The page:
(un)reason

Adventurer
Dungeon Issue 14: Nov/Dec 1988



part 1/5



72 pages: Rats! But will they be foiled again? Looks like we have a lycanthropic infestation this time around. Better stock up on the silver and magic weapons, otherwise we'll definitely be in big trouble. Let's see just how contagious the fun is in this issue.



Editorial: We have an actual theme this issue! I've been saying they ought to do more of that. Not just the one set of shapeshifters on the cover, but a whole selection of intriguing and deceitful challenges. Not for amateurs who haven't progressed beyond pure hack and slash, but if you have, or if you've been meaning to make that leap but haven't been sure how to go about it, this is the issue for you! That's pretty pleasing to see. I've always been in favour of the greater depth and perspective you can get by devoting a whole issue to a topic. Let's hope they managed to do so while keeping the quality up, and will get a positive enough reception to repeat the idea.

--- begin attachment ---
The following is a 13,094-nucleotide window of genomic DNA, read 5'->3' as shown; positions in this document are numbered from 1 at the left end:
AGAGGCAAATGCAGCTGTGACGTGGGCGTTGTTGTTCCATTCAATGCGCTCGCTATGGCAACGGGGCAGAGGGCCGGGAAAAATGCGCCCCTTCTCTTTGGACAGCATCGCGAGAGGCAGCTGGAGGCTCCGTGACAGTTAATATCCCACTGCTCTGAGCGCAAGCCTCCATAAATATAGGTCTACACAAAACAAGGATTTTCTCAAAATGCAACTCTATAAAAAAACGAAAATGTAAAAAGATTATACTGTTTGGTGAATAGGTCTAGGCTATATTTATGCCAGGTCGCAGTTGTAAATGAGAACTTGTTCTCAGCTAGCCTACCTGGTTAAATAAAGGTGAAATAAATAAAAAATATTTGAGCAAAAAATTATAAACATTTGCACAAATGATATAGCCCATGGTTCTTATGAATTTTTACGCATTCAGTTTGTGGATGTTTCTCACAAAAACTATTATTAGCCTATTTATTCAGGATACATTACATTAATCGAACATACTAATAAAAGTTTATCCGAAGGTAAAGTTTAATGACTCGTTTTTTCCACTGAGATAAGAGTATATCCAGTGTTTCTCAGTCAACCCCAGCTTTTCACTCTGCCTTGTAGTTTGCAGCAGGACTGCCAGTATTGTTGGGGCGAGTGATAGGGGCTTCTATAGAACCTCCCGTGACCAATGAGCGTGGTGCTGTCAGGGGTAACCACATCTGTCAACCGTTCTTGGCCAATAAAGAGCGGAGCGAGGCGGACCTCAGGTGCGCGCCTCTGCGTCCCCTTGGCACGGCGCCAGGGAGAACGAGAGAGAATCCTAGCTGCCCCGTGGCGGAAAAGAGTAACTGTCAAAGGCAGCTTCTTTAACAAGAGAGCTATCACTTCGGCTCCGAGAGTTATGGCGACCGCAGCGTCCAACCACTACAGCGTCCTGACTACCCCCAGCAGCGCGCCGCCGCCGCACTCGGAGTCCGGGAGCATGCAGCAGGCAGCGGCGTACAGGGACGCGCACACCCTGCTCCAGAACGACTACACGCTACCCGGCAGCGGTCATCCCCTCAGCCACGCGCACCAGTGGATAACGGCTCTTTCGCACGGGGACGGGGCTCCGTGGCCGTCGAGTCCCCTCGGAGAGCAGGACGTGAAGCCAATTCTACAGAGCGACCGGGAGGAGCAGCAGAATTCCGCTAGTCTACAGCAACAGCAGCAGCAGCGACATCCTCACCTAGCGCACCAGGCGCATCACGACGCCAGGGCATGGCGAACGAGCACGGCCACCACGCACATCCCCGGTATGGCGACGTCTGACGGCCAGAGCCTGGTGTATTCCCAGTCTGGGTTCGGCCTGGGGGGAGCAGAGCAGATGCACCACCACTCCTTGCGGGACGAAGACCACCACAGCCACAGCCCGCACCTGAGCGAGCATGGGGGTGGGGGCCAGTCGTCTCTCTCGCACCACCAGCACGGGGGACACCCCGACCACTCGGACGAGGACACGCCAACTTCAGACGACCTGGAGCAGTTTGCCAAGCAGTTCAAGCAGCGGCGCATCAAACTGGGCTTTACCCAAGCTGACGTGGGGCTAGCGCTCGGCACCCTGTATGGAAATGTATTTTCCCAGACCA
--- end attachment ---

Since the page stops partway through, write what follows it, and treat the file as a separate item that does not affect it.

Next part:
Letters: Our first letter continues the support for solo modules. It's not just good for people without groups, it's also for people who usually DM and need a chance to blow off some steam. Don't underestimate the size of that market.

The more whimsical Willie Walsh adventures generate thoroughly split opinions in the second letter. Still, overall, plenty of fun was had. More combat-light and playful adventures are definitely a niche that needs filling.

Third someone asking if they can send in planar adventures. Yes Please! Just make sure it's consistent with the stuff in the manual of planes and they'll be very happy to fill in a few of these.

Next, someone pointing out the joke when you stick their magazine names together. You must not be a subscriber from issue 1. This may yet wear thin over the years.

Fifth, more praise for them doing small, setting heavy but combat-light adventures that wouldn't merit a standalone module. They're handy and easy to slot into a campaign. Keep on including them.